United States (MNN) – There’s the sentiment that “what’s past is past.” But sometimes that mentality becomes an excuse to ignore real and current problems. Sometimes in forgetting the past, we overlook people of the present. The United States just celebrated Thanksgiving, almost four centuries after that first meal was shared. In the backdrop are the ones we shared it with – the first Americans.
Ron Hutchcraft Ministries is one Christian ministry working to bring hope to Native American Tribes. We spoke with Ron Hutchcraft, who recently wrote the blog post, “The Thanksgiving Guests We Forgot.”
Hutchraft says, “It’s like we invited them to dinner and forgot them for 400 years.”
Native Americans saved the pilgrims when they taught them how to gather enough food for the winter. Today, that scenario has been flipped. It is Native American communities struggling to survive. And yet, very few hear their cries.
“Today, Native Americans are in a monumental battle to survive and it’s not even on our radar. And ‘Exhibit A’ would be that here is one people group in the country whose suicide is at minimum three times, and depending on the part of the country, ten times greater than the rest of the people in America.”
In addition, Hutchraft says, they struggle with sexual crimes and abuse, as well as drug and alcohol addictions. There is a common theme of despair and hopelessness. According to Native American Aid, the 22% of Native Americans living on reservations face conditions comparable to the third world.
“I have a native brother who [said] ‘Ron, I listen on the news and in all these things that were broadcast. [They] talk about African Americans and Asian Americans and Hispanic Americans, and my ears are all ready to hear my people. [I] never do.’”
Forgotten plans, forgotten people
Christians know that the only hope that can combat any brand of despair is the hope found in Jesus. In the beginning, there were some Christians who wanted to share the Gospel with Native Americans. Hutchcraft says some of the first translations of the Bible were directed towards different tribes.
But somehow, reaching that mission field didn’t happen back then, and it’s a mission field all but forgotten by today’s Christians.
“Four-hundred years later only 4% know Christ. This is a Great Commission disaster. And if there is one group of people for whom American Christians are responsible to represent Christ to, it would seem like it would be the people who were here first. It would be the first Americans, the Native Americans. If not us, who?”
Hutchcraft explains, these people haven’t been forgotten by God, they’ve been forgotten by his people. He calls it a double blindness. The enemy has blinded Native Americans so that they believe Jesus is the white man’s God. Unfortunately, from the beginning, they have had plenty of reason to substantiate this belief.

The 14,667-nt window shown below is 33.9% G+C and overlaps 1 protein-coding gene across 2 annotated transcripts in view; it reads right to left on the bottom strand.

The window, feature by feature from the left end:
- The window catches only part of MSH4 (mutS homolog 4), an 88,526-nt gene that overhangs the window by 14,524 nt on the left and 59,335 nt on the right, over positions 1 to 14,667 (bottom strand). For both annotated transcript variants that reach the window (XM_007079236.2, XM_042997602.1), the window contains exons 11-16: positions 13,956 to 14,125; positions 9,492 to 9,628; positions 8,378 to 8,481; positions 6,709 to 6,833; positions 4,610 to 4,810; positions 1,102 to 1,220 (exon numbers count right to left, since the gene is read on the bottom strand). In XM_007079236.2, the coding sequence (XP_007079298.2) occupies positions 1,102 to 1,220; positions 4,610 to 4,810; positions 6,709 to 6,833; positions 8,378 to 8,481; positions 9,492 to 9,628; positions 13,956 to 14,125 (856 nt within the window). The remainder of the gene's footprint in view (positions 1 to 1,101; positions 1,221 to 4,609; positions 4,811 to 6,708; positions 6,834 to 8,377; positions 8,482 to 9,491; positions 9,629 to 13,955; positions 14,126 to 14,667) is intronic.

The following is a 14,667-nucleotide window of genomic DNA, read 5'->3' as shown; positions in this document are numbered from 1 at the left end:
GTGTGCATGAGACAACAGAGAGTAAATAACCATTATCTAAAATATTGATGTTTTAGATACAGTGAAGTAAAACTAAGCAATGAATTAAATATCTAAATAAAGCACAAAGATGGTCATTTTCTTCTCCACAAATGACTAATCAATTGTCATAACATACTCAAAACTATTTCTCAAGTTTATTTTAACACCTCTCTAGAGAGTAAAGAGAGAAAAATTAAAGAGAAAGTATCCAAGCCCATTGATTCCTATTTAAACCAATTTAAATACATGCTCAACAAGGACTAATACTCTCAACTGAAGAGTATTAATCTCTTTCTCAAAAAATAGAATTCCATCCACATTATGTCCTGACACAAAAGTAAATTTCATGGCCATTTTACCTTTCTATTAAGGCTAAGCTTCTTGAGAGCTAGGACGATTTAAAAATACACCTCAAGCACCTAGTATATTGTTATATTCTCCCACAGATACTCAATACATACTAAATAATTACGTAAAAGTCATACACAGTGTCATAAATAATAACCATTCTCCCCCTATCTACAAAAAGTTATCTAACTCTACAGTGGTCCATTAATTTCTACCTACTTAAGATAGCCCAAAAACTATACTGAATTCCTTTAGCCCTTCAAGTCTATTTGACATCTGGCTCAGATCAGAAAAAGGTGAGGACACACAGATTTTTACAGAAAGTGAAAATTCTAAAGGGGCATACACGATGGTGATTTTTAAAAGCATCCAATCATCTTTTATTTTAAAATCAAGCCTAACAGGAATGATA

“They have lost their land, they have lost their language, they have lost their culture, they have lost their lives. And often it was in the name of Christianity– doing things that Jesus would have had nothing to do with—that he would abhor.”
The other blindness is God’s people not seeing the huge need in these communities.
Hutchcraft says the solution to this blindness is not to go rushing in to try and do something. The problem from the very beginning is that the Gospel messenger was an outsider who understood very little about the Native American culture.
“The messengers of the hope of Christ need to be Native Americans who have been changed by this savior. And, I know that for a fact because I have seen it with my own eyes.”
Through “On Eagles Wings,” RHM has been able to empower Native youths to reach out to their own people. God is really doing something through this generation.
“I have watched what happens when we go out with the team of Native American young people who have lived the hopelessness, who have lived the violence, who have lived the despair, who have lived the addiction and the brokenness. And when they stand up on a reservation basketball court surrounded by their people, and they tell about what this Jesus has done, all I can tell you is when they give people an opportunity to come to Christ, they see what few if any missionaries in this 400-year history have ever seen.”
He’s seen thousands of Native Americans publicly choose Christ.
What can YOU do?
If you feel like God is asking you to do something there are a couple of ways to help. Consider partnering with “On Eagles’ Wings.”
But first, Hutchcraft says, we must commit to prayer and consider where our hearts are. He is praying that from this conversation would arise thousands of gatherings of Christians to pray for first Americans. Join a chorus of voices asking God to bring hope where despair reigns.
Another thing to consider is whether or not you have been ignoring the plight of Native Americans because of stereotypes or assumptions. Hutchcraft says if you have, asking for God’s forgiveness is a good step. And if there are First Nation individuals in your life, ask them for forgiveness too.
Finally, if we have friends, neighbors, or coworkers who are Native Americans, Hutchcraft suggests that you take time to sit down with them—not to talk, but to listen. Ask them about what it’s like to be Native American today—what breaks their heart, hurts them. What do the rest of us need to understand?
Next month, 50 young Native leaders are planning to attend a leadership training conference. You can help send them here.